The Naauwkloof Pass on the R62 close to Ladismith is much more of a poort than a true mountain pass. The 8,3 km long poort offers attractive scenery with 12 gentle bends and easy gradients to make this an enjoyable break along the R62, itself touted as the longest wine route in the world.
Towards the northern end of the poort, the Naauwkloof farm entrance can be seen on the right-hand side when travelling south. There's a valley about a quarter of the way through the poort, followed by an ascent to a false summit (516m) at the 4.5 km mark. From this midway summit the road descends continuously till the end of the poort marked by the crossing of the Stassensleegte River.
This scenic poort winds its way along the Brandrivier flood plain, mainly keeping on the western side. Like all poorts, this one too is subject to frequent flooding. The altitude variance along this poort is minor, making it a great poort to cycle. The R323 carries very little traffic, making this drive relaxing and enjoyable as the cuttings reveal the local geology as the road passes by a number of attractive Karoo farms.
The road has no paved safety shoulders and has 12 easy bends, corners and curves.
Kruippoort, which translates as 'Crawling Passage' probably relates to the slow speed of the original road. It's an easy tarred drive traversing the R62 to the south-west of Ladismith in the Western Cape and forms part of the R62 route. The road is wide and safe and only has two gentle bends, but once inside the poort the poort hems the road in amd provides a scenic, albeit short drive.
Most drivers are not even aware that this is an official poort, so if it's best to premark the coordinates into your GPS before setting off on your journey.
The poort has very gentle average gradients of 1:267 and follows a typical poort profile. There are one or two short sections which get as steep as 1:11, but they don't last long. The biggest danger in this poort is that many motorists ignore the barrier lines when they become impatient with a slower vehicle ahead. Other than that, the engineering work in the poort is good and the road displays no design flaws.
The Prinspoort is often confused with the Prinsrivier Pass, and it's easy to see why. Both passes are formed by the Prinsrivier, which is a tributary of Touwsrivier. It flows from north to south through the Witteberg and Anysberg mountains, where the Prinsrivier Dam and the Prinsrivier Pass are located. It then swings into the east for 11 km where it finds a path around Oshoek se Berg, before curving back into the south. It is at this second southerly bend that it has formed the Prinspoort, where it has carved a natural defile through the mountains, making it a suitable routing for a road. The pass is an easy, scenic drive of just under 6 km in length and connects the R62 tar road with the P315 and R323 further north.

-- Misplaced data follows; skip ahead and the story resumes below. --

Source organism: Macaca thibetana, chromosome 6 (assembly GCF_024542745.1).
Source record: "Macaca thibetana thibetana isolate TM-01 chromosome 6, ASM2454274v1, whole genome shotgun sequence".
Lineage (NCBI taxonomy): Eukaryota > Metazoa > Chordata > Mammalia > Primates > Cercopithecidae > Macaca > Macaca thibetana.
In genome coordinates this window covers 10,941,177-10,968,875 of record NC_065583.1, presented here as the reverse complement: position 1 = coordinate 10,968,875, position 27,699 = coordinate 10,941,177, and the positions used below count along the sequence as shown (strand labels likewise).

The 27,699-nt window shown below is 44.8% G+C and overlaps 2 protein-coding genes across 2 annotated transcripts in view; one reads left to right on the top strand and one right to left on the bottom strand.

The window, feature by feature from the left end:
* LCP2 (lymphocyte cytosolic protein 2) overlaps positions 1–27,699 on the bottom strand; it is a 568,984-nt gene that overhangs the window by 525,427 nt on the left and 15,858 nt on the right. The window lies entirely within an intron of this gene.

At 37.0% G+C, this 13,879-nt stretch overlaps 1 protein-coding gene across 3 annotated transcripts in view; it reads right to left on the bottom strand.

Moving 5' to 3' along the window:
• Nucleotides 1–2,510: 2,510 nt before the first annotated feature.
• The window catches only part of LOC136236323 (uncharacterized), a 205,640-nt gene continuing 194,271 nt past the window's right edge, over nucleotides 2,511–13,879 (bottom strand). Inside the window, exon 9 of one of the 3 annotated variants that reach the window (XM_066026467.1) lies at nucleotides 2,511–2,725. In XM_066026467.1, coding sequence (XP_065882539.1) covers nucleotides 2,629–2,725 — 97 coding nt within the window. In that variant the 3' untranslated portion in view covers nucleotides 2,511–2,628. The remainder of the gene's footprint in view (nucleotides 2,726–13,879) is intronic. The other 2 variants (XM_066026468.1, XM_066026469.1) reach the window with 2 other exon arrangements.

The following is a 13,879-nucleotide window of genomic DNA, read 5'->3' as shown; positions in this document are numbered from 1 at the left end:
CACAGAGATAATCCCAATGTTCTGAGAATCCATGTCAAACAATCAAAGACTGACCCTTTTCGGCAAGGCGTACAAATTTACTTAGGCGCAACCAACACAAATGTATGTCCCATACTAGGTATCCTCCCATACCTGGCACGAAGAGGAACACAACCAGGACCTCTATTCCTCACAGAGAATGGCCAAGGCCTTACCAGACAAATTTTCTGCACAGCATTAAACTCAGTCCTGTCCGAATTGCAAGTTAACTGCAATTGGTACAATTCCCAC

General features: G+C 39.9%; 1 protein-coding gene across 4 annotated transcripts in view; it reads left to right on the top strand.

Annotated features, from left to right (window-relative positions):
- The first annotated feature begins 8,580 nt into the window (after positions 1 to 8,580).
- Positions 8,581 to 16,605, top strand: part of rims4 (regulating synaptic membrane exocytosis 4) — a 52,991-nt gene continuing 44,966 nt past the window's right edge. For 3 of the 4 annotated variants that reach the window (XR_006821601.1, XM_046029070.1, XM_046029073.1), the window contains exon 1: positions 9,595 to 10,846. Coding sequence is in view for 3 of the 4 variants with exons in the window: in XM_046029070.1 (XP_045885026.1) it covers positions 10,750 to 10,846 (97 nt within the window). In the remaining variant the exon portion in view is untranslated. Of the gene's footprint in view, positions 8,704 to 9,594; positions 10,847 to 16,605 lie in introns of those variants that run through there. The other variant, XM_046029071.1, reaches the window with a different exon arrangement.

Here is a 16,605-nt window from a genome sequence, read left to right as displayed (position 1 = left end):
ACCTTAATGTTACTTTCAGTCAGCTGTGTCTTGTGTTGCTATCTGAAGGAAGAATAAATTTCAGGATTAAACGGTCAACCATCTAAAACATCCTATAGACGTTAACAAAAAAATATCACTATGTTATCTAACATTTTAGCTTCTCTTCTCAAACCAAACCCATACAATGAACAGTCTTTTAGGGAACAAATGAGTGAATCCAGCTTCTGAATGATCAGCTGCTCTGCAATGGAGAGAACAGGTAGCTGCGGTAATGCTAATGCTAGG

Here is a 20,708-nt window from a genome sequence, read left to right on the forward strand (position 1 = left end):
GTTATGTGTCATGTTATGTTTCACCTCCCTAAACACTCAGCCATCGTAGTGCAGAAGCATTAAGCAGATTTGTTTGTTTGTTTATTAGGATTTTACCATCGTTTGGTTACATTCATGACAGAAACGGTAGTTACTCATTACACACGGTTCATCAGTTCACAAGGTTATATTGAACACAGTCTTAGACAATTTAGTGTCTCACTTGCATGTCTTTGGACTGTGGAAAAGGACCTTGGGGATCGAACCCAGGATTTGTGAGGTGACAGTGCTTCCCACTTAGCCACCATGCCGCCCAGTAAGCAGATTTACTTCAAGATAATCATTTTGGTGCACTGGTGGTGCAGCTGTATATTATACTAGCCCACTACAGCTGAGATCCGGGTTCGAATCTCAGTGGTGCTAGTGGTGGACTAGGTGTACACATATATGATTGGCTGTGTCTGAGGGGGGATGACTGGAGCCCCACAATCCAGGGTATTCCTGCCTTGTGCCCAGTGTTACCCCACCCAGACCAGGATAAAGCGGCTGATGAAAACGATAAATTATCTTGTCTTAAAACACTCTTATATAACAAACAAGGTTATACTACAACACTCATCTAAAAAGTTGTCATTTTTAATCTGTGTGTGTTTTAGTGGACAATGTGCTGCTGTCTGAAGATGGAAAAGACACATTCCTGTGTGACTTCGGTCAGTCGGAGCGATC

The Wasbank Pass which translates into 'Washing Bank', is a short gravel pass on the R323/P315 road about 30 km south of Laingsburg. It is one of five passes and poorts on this very scenic road and traverses the Rooikoof farm via a small ravine. The pass ascends 75 vertical metres over 1,24 km producing an average gradient of 1:17 with the steepest section being at 1:8
Volstruisnek is a relatively minor pass located on the R323/P315 road south of Laingsburg in the Karoo and forms part of a series of passes and poorts on this fabulous Karoo back road, which is peppered with game sightings and exquisite mountain scenery. This is the smallest of the five passes and has no apparent dangers, providing speed limits are adhered to. The road is suitable for all vehicles.
This interesting gravel pass is located (as the name suggests) in the Klein Swartberg mountains about 40 km south of Laingsburg on the R323/P315 road. It is one of a series of passes and poorts in the area, which provide a fascinating range of options. The pass was built by Thomas Bain in 1880. Please read the detailed notes carefully as there is one very dangerous section on this pass you should be aware of.
This very old gravel pass, which was once a toll road in the late 1880's lies south-east of the Klein Swartberg Pass between Laingsburg in the north and Ladismith in the south. With an easy average gradient of 1:36 over 8,5 km the pass can be driven in any vehicle and offers pleasant kloof scenery with the Klein Swartberg mountain [1164,5m] dominating the views to the right. The highlight of the pass is the original dry stone walling which still supports the road. There is a high probability that this pass was built by Thomas Bain, who also built the nearby Klein Swartberg Pass in 1880.
The Witnekke Pass is a tarred pass located on the R323 route between Laingsburg in the north-west and Ladismith in the south-east. It forms one of four passes and poorts along the R323, making for a particularly pleasant drive. The others are the Seweweekspoort, Koueveld Pass and Rooinek Pass.
The Seweweeks Poort is probably the most beautiful 18 km stretch of gravel road anywhere in South Africa. With easy gradients, multiple river crossings, mind-boggling geology, camping and self catering accommodation all packed into an almost perfect micro-climate, this road is an absolute joy to drive or ride, as it twists and turns through every angle of the compass, as it follows the contorted bends of the river and falls entirely under the control of Cape Nature Conservation and more specifically the Swartberg and Towerkop Nature Reserves. It is also a certified Unesco World Heritage Site.
This poort is one of our Top 20 all time favourite roads. Add it to your bucket list!
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Passes are classified according to provinces and feature a text description, Fact File including GPS data, a fully interactive dual-view map and a narrated YouTube video.
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